But the fact that many critics of Castro exaggerate or decontextualize his misdeeds certainly doesn't mean he wasn't guilty of any. For instance, while not as extreme as some rightists have painted it (in an attempt to exploit leftists' sympathy for LGBT+ rights), there was grave mistreatment of gays under Castro's regime. After a military draft was instituted, forced-labor camps were set up where those "unfit" for service were sent, forced to work long days and subjected to cruel mistreatment. Gays were one of the groups sent to these camps, along with many others, including Jehovah's Witnesses, Catholics, and other "delinquents" suspected of being insufficiently loyal to the cause of the Revolution. The thoroughly leftist Jean-Paul Sartre said that in Cuba, there were "no Jews, but there are homosexuals"--a harsh critique from an intellectual sympathetic to the cause of the Cuban Revolution. To his credit, Castro would later call this treatment of gays "a great injustice," but that acknowledgement certainly doesn't erase what happened.

And there should be no question that Castro was dictator, who engaged in the typical behaviors one can expect from that unfortunate type. Amnesty International reports that "[o]ver more than five decades documenting the state of human rights in Cuba, [we have] recorded a relentless campaign against those who dare to speak out against the Cuban government’s policies and practices." Castro promised free elections in 1959, and, of course, inexcusably reneged on that promise. Leftists and socialists who want to view Castro as a saint are far more marginal than the legions of intellectuals and commentators who want to demonize him, but as someone who is pretty well immersed in Left Twitter, I can say I have seen plenty of them there. At best, one has to think they are badly misguided; at worst, they are unconcerned with, or even hostile to, the rights and liberties that are crucial for a truly free society.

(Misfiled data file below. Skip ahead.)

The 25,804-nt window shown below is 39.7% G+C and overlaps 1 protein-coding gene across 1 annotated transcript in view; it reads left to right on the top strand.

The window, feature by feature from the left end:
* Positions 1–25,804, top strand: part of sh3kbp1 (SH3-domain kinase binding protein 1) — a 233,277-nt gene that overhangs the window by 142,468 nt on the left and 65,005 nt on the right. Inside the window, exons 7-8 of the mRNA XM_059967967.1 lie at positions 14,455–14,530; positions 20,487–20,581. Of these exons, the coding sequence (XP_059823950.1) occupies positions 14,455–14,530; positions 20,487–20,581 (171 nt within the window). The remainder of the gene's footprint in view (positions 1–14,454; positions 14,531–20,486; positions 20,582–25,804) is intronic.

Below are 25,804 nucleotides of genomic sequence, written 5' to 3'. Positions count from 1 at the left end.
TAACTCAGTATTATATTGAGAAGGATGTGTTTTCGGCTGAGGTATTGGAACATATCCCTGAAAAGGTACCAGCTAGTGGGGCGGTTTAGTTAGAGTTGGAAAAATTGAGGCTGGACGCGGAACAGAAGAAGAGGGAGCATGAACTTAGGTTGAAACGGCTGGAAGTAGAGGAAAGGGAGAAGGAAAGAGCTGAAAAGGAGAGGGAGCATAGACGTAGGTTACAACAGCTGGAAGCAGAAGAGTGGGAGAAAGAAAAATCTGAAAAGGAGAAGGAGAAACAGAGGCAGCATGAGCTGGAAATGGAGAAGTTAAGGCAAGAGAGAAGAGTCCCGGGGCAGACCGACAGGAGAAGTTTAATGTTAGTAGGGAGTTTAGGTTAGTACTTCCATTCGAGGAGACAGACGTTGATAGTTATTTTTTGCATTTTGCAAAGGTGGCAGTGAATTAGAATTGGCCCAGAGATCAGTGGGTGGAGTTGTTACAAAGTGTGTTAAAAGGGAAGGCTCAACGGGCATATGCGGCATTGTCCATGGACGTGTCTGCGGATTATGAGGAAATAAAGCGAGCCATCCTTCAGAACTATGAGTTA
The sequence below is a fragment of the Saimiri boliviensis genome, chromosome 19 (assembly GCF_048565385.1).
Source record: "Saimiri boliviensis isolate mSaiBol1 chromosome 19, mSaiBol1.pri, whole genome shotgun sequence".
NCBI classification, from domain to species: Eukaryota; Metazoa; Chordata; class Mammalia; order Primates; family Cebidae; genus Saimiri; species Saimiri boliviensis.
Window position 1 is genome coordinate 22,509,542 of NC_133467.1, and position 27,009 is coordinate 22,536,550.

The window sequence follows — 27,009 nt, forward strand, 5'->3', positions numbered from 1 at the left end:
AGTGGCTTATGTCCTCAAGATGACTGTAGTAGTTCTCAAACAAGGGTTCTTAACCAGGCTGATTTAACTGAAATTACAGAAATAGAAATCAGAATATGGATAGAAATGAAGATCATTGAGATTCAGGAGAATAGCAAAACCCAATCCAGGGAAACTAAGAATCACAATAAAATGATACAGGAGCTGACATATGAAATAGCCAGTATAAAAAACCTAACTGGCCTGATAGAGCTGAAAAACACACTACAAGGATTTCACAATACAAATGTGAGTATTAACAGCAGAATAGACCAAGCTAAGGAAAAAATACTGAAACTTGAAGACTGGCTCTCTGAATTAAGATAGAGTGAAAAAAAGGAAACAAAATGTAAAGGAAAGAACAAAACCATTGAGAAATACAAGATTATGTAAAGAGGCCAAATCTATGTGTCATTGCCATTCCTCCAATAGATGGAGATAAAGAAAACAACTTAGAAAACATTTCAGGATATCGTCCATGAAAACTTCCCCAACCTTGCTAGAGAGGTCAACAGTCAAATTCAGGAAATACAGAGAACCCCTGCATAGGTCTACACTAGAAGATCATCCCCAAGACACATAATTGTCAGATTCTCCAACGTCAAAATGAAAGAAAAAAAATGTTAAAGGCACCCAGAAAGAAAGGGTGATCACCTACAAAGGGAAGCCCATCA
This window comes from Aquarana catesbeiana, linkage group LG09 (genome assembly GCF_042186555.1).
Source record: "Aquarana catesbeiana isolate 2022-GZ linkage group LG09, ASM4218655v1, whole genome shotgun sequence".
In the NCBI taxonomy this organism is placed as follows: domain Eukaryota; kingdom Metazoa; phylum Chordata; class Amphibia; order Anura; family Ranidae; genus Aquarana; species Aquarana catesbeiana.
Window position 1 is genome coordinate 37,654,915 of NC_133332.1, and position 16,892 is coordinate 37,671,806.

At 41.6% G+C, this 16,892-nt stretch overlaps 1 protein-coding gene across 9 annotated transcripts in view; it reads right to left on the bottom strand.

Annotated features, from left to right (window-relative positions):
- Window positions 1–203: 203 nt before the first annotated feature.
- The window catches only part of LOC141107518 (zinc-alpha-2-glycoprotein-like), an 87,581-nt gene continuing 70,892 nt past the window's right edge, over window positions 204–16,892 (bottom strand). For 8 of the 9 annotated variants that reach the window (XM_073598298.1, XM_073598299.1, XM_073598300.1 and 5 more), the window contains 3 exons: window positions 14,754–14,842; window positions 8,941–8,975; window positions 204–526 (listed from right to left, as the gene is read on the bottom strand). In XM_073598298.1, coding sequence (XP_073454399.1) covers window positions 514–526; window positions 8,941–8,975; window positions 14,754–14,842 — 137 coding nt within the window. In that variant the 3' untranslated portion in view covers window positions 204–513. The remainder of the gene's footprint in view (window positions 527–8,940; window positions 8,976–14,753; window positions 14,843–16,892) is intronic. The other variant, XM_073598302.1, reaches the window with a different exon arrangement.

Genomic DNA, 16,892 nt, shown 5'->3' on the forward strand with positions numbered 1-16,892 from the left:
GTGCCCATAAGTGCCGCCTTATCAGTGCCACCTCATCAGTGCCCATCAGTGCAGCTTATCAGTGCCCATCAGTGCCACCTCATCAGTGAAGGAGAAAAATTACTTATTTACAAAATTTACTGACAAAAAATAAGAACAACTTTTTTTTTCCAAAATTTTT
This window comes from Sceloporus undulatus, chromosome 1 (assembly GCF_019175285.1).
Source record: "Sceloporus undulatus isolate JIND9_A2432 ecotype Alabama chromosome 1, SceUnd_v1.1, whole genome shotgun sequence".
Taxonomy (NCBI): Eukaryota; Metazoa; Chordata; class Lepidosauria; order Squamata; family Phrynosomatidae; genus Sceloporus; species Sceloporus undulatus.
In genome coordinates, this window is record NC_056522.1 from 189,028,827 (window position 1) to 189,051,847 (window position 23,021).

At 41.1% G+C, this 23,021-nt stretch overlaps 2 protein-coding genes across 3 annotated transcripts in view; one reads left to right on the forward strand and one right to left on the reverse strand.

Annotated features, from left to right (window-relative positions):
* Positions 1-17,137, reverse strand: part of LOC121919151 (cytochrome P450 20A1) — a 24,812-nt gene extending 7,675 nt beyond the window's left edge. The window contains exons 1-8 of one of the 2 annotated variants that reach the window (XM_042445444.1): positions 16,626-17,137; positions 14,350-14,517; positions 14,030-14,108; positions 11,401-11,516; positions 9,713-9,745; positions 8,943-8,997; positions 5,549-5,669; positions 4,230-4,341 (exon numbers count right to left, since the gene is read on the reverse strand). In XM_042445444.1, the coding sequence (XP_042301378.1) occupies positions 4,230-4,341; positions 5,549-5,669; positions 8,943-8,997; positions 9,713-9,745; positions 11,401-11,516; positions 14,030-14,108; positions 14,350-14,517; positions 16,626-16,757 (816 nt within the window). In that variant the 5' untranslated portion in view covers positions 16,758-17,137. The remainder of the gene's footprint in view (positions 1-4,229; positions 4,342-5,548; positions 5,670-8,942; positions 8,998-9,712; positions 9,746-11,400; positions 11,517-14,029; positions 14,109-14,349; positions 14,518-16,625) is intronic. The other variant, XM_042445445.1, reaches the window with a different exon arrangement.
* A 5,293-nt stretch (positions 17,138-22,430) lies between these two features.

Castro continued the Leninist/Stalinist bastardization of Marxism that disregarded Marx's support for a truly democratic society and instead concentrated power in the hands of a party elite who claim to represent the will of the people. Marxists like Rosa Luxemburg, Anton Pannekoek, and Karl Kautsky had all criticized this deviation from early on, when it got its start in Lenin's Soviet Union, but unfortunately, it was that strain of Marxism that took hold in numerous countries around the world. Castro did little, if anything, to correct its authoritarianism and fundamentally undemocratic nature, and his regime in Cuba is certainly not what Karl Marx had hoped for.

So I view Castro's death only with a sort of ambivalence, content to leave the celebrating to those he unfairly victimized and the mourning to his family and the people whose lives he improved. Like many others, he leaves behind a complex legacy, badly oversimplified by both his defenders and detractors. As with most things, Castro's life, and his time in power, was not black or white, but some shade of gray. Just how dark or light that shade of gray is up for interpretation.